A good number of those dissenting voices are what make up the vanguard of conservatism's intellectual voice. They are the ones who saw the Palin pick as gross electioneering, sexist and a disaster waiting to happen (which did happen), who sharply criticized McCain and endorsed Obama. The Atlantic has some of the most prolific of these voices in its stable: Marc Ambinder, Ross Douthat and Andrew Sullivan. Culture 11 is a new conservative (more right-leaning than the Atlantic writers) group-content site that offers sober and level-headed commentary. David Frum, who wrote columns for National Review for six years, is launching his own group blog.
A recent editorial from The Economist puts the Republican Party's concerns in stark detail:
There are any number of reasons for the Republican Party’s defeat on November 4th. But high on the list is the fact that the party lost the battle for brains. Barack Obama won college graduates by two points, a group that George Bush won by six points four years ago. He won voters with postgraduate degrees by 18 points. And he won voters with a household income of more than $200,000—many of whom will get thumped by his tax increases—by six points. John McCain did best among uneducated voters in Appalachia and the South.
For this liberal, the hope for the Republican Party is that these editors, columnists and bloggers will predicate a conservative grassroots movement removed from the Christian arm of the Party—a base as responsive, both intellectually and politically, as the Daily Koses and Culture 11s of the Web. Hope for the Republican Party resides in its ability to come to terms with its warring factions, to become once more a party of ideas.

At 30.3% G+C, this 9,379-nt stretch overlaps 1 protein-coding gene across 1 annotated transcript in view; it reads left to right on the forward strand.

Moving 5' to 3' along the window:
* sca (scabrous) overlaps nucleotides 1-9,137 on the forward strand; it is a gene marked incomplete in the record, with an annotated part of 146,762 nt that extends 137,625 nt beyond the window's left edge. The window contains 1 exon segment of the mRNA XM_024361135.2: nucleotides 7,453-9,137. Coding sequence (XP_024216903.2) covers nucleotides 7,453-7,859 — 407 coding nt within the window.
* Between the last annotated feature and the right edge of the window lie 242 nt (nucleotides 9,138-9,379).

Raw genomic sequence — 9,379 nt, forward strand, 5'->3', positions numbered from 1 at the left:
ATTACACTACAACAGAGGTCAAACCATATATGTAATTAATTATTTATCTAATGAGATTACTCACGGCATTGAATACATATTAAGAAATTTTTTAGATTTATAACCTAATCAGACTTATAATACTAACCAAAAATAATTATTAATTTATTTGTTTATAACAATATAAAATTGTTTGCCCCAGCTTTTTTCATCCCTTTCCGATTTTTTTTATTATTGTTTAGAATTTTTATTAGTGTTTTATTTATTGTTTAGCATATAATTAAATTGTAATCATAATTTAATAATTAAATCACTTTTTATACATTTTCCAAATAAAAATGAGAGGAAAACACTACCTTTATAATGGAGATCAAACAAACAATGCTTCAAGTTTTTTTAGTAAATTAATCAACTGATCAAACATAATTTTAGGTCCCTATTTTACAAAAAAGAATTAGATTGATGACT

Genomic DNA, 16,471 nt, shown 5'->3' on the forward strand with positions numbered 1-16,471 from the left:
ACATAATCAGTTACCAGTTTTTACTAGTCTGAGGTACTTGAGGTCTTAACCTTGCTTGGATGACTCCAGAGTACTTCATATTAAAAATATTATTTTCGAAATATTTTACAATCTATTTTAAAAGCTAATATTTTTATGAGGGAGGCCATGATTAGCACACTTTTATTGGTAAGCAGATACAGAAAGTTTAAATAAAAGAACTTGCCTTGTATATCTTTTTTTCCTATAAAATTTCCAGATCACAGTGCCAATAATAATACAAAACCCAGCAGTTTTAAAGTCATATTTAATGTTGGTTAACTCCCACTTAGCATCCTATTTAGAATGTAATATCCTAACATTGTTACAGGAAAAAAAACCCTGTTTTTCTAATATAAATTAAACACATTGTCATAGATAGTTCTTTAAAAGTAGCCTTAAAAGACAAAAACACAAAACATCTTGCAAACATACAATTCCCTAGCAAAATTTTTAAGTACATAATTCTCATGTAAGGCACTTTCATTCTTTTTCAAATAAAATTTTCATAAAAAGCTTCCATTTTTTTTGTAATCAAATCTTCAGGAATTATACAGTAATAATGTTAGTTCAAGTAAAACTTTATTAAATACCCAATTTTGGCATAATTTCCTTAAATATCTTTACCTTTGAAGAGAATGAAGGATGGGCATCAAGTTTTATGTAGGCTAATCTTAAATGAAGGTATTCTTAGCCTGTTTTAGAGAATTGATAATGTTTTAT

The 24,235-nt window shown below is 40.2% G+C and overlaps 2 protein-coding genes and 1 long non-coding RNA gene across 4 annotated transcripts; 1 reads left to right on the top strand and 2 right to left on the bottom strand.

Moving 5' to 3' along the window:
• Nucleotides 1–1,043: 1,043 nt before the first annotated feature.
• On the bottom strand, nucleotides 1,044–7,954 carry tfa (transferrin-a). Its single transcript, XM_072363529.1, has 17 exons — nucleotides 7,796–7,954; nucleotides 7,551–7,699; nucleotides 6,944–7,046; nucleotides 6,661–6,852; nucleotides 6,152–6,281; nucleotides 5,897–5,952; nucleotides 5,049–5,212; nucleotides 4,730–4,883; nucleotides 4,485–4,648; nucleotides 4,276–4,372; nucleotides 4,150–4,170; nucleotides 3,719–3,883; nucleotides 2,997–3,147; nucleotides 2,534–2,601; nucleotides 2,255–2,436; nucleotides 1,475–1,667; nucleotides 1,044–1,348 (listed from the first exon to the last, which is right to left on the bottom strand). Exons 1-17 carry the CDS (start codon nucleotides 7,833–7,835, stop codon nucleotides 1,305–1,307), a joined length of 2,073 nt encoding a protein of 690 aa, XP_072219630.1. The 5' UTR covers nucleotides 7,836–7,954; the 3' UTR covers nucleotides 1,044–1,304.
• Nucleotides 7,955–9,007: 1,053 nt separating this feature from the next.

From the same Economist piece:
Republicanism’s anti-intellectual turn is devastating for its future. The party’s electoral success from 1980 onwards was driven by its ability to link brains with brawn. The conservative intelligentsia not only helped to craft a message that resonated with working-class Democrats, a message that emphasized entrepreneurialism, law and order, and American pride. It also provided the party with a sweeping policy agenda. The party’s loss of brains leaves it rudderless, without a compelling agenda.
Barack Obama is a man of ideas. He steadfastly rejected Clinton triangulation and caused a major dust-up from his own party when he praised Ronald Reagan; he garnered endorsements from across the political spectrum. No doubt his administration's agenda will be a progressive one—best evidenced in the selection of Rep. Rahm Emanuel as chief of staff and former Sen. Tom Daschle as head of Health and Human Services—but his staff is growing into, to use the fall's other hopelessly ubiquitous buzzword, a "team of rivals" (a la Abraham Lincoln).
To my mind, we can expect the above separatist conservatives to flourish. The reasonable members will find fertile territory in Kos-styled sites; Culture 11, The Next Right, David Frum and the core conservative Atlantic writers have found, or are starting to find, massive audiences. But an Obama administration will prove as beneficial. There will be fierce policy parsing—they are conservatives, after all—but also a respect for a diverse Cabinet and a level-headed President who thinks initiatives through to the end, who respects academic integrity no matter its origin. Here's to the expected lively and intellectual civil war in the Republican Party; here's to the hope that a greater debate is born of it, that we become a country of ideas.